Beware of Criminals - The Do's and Don't's of Summertime Door Knockers

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As the weather heats up and summer time officially rolls in, we are all more than ready to hit the beach and start relaxing. Unfortunately, the approach of summer is often accompanied by an influx of new scam artists, just ready to take advantage of the warm weather and your relaxed attitude. These con artists are eager to have you open up your doors and homes to them. Often, they may come disguised as door to door salesmen or even as security alarm contractors!

As the sun warms up, and you take off your layers for warmth, make sure to keep your layer of protection (and your guard) up! Keep your summer fun and safe by making sure that you’re not the next victim of a scam.

We’ve gathered a few cautionary tales and tips to make sure you’re in the know:

Door to Door Scammers:

We love to help people in need and scammers know that. Often the young man or woman stopping at your door with a great deal on a magazine subscription will casually mention that they’re trying to pay their way through college, help out their local sports team, or support a family member with health issues. Many just need to buy a ticket to get back home. When you hear a sob story, your ears should perk up. It’s great to help out someone in need, but scammers know all the right moves to pull on your heart strings.

Knock, Knock. Who’s There?:

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If you hear a knock on your door and a stranger is there, use caution. It’s always best to use the peep hole or a window to see who is at the door, before opening it. Particularly, if you are home alone ask them to identify themselves before opening the door. If you are concerned, it’s absolutely okay to turn them away without opening your door. It’s not rude to protect yourself. Your safety is a priority. If you do turn them away, watch them out the window to make sure they do indeed leave your property. A solicitor must obey any signs you have on your property, such as “No Soliciting” or “No Trespassing.” Signs like these are a great layer of protection. If they do not obey these signs, or leave when asked, make sure to alert your local authorities.

If you decide to open the door, keep them there. Do not invite them in. It’s important to make sure that you’re not alone with a stranger, both for your physical safety and the safety of your wallet. Once a scam artist is in your house, it will be harder to get them to leave without taking their offer. In 2013, AARP published an article about a retired couple in California, Joe and Irene Pellouso, who let a scam artist into their home. The scam artist ultimately sold them a vacuum cleaner for $4,400: twice their monthly income. The couple reported that because of their age and his dementia, they could not easily rid the determined salesman from their home. He had eventually worn them down.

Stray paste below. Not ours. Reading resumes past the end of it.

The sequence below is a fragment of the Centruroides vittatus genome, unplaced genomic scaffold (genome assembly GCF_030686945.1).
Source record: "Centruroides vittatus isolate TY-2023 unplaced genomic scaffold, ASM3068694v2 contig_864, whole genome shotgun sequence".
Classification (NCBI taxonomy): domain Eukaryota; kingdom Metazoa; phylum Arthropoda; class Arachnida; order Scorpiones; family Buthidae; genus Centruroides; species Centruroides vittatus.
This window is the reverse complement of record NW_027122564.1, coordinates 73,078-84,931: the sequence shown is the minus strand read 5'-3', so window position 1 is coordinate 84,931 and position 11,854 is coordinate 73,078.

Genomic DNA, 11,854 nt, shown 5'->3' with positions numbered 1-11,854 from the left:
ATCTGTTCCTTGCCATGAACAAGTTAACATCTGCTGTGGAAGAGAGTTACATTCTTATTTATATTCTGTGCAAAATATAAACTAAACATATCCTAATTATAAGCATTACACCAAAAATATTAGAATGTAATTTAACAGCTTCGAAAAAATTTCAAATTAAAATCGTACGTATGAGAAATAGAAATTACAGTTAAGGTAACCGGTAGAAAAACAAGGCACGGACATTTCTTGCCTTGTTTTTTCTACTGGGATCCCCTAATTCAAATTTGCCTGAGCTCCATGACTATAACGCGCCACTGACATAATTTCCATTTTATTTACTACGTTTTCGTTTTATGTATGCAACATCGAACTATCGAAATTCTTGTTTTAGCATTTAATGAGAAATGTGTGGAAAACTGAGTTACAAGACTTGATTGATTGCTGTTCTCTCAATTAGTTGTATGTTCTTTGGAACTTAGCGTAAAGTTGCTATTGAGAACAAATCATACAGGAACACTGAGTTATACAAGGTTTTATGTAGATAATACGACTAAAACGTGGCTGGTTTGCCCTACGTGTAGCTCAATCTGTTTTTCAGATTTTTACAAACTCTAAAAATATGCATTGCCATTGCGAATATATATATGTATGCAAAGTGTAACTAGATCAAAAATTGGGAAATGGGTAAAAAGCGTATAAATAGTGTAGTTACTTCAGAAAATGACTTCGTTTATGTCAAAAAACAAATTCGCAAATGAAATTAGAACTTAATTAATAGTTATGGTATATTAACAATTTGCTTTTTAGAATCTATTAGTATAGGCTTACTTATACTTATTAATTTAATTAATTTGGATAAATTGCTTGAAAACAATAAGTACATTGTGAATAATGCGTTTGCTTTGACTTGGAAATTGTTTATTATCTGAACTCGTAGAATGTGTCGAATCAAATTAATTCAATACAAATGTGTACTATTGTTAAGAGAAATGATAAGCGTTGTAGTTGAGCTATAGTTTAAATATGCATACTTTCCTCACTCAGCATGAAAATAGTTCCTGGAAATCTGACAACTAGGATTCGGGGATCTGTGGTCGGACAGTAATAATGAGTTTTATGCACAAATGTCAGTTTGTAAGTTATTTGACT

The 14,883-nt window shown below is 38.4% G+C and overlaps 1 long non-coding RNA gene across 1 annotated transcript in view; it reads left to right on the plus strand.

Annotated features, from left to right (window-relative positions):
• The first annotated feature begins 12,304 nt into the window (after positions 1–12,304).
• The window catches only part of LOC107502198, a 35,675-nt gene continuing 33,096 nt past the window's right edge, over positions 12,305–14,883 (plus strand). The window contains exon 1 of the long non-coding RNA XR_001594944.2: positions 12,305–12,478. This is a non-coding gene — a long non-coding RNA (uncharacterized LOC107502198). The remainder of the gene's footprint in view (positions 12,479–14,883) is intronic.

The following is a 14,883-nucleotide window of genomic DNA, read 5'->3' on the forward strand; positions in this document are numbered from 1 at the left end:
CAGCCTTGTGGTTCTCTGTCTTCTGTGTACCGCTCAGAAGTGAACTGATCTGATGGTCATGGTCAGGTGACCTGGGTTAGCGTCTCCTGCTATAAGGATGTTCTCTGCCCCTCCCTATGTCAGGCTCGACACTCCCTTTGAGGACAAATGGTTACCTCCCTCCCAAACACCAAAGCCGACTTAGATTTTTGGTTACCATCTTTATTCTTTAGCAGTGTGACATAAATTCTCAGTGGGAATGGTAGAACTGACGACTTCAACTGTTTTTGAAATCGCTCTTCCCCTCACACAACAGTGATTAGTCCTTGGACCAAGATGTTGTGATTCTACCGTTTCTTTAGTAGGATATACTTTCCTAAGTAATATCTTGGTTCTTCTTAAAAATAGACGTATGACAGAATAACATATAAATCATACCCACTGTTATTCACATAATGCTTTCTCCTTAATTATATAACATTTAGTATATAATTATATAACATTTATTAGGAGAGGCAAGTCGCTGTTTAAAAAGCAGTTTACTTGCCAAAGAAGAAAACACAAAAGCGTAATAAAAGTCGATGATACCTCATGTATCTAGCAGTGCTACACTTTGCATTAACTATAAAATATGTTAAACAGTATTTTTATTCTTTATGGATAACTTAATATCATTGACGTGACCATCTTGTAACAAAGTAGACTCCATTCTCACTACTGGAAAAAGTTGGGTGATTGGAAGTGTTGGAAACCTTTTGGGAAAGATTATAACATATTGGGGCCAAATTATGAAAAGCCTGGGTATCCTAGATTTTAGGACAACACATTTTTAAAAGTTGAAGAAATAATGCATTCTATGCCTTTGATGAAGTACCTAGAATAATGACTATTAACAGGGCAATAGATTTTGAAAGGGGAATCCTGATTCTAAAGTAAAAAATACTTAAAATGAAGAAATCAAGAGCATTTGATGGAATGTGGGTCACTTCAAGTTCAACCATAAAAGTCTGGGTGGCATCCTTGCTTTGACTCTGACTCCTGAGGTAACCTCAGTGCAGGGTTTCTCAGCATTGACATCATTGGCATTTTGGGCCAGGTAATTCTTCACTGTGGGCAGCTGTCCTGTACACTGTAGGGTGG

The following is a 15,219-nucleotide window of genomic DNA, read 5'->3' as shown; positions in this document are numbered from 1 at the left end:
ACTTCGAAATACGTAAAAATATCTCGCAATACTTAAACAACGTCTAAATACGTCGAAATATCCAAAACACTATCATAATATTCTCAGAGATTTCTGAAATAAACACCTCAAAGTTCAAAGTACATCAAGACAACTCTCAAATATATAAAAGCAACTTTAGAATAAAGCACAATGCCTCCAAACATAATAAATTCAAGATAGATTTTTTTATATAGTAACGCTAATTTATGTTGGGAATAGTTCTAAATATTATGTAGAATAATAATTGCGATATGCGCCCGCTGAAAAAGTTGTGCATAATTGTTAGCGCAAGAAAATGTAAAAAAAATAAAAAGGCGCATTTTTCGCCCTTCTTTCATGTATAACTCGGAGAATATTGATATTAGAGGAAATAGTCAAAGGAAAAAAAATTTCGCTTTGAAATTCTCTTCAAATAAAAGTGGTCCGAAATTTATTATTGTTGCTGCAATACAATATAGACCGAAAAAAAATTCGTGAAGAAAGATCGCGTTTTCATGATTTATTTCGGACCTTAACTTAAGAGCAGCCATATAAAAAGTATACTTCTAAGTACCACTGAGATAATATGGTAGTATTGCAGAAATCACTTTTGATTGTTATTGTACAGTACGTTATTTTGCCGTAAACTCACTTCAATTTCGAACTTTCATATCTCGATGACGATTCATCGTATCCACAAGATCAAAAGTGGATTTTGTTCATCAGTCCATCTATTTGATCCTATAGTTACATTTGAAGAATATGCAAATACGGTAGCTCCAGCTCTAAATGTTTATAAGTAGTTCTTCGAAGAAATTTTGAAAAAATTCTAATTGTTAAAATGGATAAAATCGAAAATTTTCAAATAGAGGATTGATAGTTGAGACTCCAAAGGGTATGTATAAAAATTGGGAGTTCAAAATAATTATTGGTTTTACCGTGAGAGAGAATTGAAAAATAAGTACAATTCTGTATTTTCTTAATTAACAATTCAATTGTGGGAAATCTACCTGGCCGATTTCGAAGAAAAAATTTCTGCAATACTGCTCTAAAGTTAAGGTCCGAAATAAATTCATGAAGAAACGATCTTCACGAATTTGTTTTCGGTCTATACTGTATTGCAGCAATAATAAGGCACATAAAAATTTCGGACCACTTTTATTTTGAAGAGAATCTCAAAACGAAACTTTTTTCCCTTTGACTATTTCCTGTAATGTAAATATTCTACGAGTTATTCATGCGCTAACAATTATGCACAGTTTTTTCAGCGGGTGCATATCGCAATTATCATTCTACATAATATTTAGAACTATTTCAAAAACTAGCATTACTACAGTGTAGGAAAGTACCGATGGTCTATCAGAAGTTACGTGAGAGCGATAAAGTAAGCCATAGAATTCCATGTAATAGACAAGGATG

Obtain and Record Identification:

When they start giving you a tale of how you can help them achieve their dreams, you can hear them out, but make sure to consider that it may not be true. Ask questions. Don’t be taken in by the promise of ‘snake oil’ like products. Gather as many facts as you can. Make sure not to give them money on a promise.

Scam artists will often offer future products, like magazine subscriptions, at a drastically discounted rate. The magazine subscription never comes and you are left with no one to contact, no customer support, and no way to get a refund on your “subscription fee.”

Whenever a door to door salesman comes calling, make sure to immediately check their identification. Make sure to record any name and contact information. Also make sure to obtain the contact information for their company, including address and telephone number. You have the right to obtain this information. If the salesman is resistant or hesitant, this is a big red flag. This is not a person you want to do business with.

Today’s Transaction Tomorrow: